CES 2014 Las Vegas – German engineering meets Silicon Valley was the theme of Monday’s keynote presentation, hosted by TV actor Kunal Nayyar, star of the hit CBS sitcom “The Big Bang Theory.”
“The word automobile actually means self moving,” Nayyar explained, before introducing Gary Shapiro, president/CEO of the Consumer Electronics Association, and Rupert Stadler, chairman of the board of management of Audi AG. The pair drove onto the stage in a chauffeured Horch, suggesting that the concept of a “piloted” vehicle once meant a hired driver.
“When you think of CES, cars are not the very consumer product that comes to mind,” said Shapiro. “But the truth is that cars have become mobile technology platforms. Auto makers are rapidly adding innovation that allows cars to be personalized and drivers to be connected. When you think of German engineering, you automatically think of cars.”
Audi has been at the forefront of automobile innovation for more than 100 years Shapiro added, and the auto maker has taken a lead with infotainment, driver assistance and notably piloted drivers. It is in that development of autonomous driving where Audi now rapidly charging ahead.
“Today we are redefining what piloted driving means for a new era,” said Audi’s Stadler. “As I see, the history of the automobile falls into four eras.”
In the first, he said, man created the machine but saw its limits, while in the second era it was in essence about “taming” that machine and making it reliable and making it work for people. It turned from a novelty to an everyday tool. This was followed by improvements in safety and efficiency, and most cars today are not all that different from the Horch that drove onto the stage, he added.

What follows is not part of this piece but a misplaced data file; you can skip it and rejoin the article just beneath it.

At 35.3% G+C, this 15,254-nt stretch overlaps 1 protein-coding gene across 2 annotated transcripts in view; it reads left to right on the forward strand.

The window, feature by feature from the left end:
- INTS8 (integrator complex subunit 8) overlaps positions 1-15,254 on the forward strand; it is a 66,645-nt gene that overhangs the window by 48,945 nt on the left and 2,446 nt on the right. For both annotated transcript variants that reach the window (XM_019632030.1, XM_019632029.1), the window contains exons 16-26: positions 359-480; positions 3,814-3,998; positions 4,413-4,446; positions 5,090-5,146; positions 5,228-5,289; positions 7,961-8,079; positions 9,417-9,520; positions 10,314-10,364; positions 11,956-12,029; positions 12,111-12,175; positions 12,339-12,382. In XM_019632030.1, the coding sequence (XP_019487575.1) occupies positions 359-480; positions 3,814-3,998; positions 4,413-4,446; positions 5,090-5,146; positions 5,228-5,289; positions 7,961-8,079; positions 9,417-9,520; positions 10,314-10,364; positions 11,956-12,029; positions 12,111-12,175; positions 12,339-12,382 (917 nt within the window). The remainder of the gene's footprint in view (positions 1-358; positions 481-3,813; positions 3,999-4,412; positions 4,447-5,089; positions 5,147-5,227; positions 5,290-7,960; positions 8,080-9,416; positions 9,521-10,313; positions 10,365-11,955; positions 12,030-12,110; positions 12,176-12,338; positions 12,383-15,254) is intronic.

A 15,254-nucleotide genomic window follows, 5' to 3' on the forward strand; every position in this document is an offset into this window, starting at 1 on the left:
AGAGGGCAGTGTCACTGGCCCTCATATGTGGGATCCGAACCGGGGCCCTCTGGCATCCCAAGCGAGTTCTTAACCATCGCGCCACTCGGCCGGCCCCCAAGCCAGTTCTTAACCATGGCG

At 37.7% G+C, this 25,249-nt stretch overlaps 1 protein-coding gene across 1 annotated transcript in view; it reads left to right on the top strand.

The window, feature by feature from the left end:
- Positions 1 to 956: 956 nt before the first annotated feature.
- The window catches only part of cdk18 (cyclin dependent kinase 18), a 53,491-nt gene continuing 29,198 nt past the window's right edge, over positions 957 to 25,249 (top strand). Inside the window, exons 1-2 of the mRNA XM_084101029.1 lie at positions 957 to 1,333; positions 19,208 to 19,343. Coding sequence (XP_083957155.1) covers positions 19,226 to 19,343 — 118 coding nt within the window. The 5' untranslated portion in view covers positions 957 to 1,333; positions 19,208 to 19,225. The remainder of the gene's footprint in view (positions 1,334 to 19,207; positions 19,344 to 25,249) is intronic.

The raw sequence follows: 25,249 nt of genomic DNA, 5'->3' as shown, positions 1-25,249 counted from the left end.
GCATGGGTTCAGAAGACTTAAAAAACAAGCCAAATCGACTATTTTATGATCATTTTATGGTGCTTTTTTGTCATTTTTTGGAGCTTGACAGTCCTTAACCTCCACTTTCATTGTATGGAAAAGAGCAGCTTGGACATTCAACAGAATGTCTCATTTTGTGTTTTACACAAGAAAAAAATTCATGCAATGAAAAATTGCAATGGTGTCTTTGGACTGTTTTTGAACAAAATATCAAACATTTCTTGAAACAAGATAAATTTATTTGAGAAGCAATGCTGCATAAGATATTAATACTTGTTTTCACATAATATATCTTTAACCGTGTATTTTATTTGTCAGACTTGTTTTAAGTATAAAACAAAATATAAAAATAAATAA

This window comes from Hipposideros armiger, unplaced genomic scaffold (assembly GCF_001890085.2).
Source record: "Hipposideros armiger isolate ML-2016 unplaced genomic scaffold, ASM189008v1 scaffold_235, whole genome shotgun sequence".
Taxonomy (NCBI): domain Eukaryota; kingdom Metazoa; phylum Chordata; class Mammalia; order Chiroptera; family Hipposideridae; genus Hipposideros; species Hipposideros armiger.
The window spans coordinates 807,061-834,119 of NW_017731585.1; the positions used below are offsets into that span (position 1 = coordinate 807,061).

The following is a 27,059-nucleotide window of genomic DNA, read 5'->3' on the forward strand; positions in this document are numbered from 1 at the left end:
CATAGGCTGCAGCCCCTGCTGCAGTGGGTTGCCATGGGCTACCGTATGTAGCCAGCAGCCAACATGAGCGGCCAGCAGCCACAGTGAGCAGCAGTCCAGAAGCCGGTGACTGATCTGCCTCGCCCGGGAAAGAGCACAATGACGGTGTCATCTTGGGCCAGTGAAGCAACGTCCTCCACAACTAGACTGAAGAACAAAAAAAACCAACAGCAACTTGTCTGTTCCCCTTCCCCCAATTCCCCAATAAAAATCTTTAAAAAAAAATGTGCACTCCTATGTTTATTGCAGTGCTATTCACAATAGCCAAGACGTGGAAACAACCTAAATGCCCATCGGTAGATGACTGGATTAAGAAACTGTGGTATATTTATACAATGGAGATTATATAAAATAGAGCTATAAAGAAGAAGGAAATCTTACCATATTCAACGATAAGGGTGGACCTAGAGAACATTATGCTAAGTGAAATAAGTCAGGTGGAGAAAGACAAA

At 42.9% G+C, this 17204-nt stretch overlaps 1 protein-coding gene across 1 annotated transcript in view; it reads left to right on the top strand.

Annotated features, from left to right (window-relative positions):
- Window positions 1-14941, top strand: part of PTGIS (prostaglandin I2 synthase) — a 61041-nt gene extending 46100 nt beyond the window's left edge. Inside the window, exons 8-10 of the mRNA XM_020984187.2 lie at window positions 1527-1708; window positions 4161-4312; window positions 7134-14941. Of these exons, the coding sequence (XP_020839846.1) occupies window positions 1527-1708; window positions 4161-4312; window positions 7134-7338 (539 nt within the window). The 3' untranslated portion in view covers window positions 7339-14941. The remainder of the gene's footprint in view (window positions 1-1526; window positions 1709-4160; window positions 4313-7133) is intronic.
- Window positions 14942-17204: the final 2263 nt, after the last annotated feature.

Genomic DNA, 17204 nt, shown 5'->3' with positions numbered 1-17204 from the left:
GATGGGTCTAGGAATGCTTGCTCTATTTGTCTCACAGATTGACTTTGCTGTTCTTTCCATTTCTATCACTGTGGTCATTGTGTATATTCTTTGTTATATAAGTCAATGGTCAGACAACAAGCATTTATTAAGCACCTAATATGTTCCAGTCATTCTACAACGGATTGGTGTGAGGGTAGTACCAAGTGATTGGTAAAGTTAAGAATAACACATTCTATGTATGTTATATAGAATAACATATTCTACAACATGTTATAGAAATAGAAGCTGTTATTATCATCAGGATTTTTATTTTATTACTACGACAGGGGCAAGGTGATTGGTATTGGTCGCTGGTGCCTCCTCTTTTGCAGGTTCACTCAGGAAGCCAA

“Today we see a period of major changes,” he suggested, “and the fourth era is the one in which we move from refining the automobile to redefining mobility.”
This is how Audi is now helping close the gap between consumer electronics and the automobile, and connecting drivers with their cars and their lives. It is finally, Stadler noted, about closing the gap from science fiction to reality of our world.
This pilotless driving effort has seen Audi partner with industry leaders in electronics along with the creative power of Silicon Valley. To highlight these partnerships, Stadler was joined on stage by Ralph de la Vega, president and CEO of AT&T Mobility, and Jen-Hsun Huang, co-founder, president and CEO of Nvidia.
“Audi has always been on the cutting edge of technology,” said de la Vega, “They worked on the connected car long before most.”
De la Vega announced AT&T will power the Audi A3 family with AT&T 4G LTE. “We’re not just a network to our connected car partners,” he said. “AT&T Drive is a solution that we can take to automakers like Audi so they can innovative but still differentiate. We’ve got all the tools that an auto maker needs to create an awesome connected car experience. Most important, we’re flexible.”
“There is no one size fits all,” de la Vega added. “Drivers are different, and Audi is an innovator that looks to be different than the other guy.”
Nvidia is also known for its graphics card, but it too sees opportunities in working with the auto maker.
“If we’re in the middle of a mobile computing revolution, then the car is the most advanced mobile computer,” said Nvidia’s Huang.
However, Stadler admitted that innovation in automobiles and electronics moves at very different speeds.
“The engineers started to think about your car seven years ago,” said Stadler. “This is not a lifetime for automobile development, but it is several lifetimes for electronics.”
This is thus both a big challenge and a big opportunity, and this is why Audi remains committed to building a global ecosystem of partners that include not only Nvidia and AT&T but also chip maker Qualcomm.
“Through this partnership in 2013 Audi became the first car maker to bring integrate 4G LTE to market,” Stadler added.
To demonstrate the progress Audi unveiled a concept car that combined a traditional V8 engine with a 110 kilowat electric car, which could travel more than 90 miles on a single gallon of gasoline.
“In one body you have a muscle car and a plug in hybrid,” Stadler suggested. “This is about German engineering meets Silicon Valley.”